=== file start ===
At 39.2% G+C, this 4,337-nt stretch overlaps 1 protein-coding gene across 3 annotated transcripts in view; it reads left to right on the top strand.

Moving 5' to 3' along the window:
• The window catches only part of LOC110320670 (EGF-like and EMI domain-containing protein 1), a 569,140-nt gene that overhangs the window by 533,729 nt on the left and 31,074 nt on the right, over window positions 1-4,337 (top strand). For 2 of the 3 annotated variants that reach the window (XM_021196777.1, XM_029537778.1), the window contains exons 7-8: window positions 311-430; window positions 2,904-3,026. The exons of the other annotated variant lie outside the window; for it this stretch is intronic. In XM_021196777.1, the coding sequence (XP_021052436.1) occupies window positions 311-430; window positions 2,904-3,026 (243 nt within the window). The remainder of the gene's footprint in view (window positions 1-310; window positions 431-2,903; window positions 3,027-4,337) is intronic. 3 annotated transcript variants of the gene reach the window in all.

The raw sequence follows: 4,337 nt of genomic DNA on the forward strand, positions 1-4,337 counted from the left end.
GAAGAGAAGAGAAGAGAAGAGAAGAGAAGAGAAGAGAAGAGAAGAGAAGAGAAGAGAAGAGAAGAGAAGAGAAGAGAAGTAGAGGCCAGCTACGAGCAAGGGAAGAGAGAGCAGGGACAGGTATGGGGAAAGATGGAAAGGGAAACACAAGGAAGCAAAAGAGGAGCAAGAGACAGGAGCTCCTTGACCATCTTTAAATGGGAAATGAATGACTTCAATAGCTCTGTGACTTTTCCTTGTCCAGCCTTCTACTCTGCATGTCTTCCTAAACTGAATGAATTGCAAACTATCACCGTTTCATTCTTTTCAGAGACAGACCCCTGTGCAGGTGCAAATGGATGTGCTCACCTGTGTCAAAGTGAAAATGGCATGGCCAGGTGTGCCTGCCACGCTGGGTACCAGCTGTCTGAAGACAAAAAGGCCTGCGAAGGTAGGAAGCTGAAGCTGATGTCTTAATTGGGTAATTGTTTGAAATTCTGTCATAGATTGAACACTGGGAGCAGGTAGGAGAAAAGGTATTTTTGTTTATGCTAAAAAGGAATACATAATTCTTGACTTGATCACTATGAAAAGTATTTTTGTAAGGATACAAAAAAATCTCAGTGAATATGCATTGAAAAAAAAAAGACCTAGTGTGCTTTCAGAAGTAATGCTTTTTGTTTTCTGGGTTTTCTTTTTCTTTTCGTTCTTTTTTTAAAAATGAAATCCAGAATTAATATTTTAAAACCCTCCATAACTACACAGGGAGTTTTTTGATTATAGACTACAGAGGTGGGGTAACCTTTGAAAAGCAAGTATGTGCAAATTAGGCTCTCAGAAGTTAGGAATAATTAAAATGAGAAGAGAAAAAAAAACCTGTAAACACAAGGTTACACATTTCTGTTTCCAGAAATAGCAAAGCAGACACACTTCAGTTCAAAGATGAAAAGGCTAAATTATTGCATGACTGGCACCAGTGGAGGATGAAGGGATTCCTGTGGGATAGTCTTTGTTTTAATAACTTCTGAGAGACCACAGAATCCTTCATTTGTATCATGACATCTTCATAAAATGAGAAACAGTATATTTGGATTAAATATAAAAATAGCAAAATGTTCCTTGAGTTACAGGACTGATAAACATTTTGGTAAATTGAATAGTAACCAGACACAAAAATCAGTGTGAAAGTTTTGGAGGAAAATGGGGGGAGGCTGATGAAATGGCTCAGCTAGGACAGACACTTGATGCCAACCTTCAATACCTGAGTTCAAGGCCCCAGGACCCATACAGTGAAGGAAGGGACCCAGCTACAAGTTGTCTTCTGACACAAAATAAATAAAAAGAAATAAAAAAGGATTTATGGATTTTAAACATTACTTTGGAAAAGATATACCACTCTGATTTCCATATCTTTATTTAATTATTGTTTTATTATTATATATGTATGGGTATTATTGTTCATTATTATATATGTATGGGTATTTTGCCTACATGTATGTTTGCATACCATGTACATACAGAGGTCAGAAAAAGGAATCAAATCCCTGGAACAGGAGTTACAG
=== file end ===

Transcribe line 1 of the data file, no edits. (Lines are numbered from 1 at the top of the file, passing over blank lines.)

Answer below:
At 39.2% G+C, this 4,337-nt stretch overlaps 1 protein-coding gene across 3 annotated transcripts in view; it reads left to right on the top strand.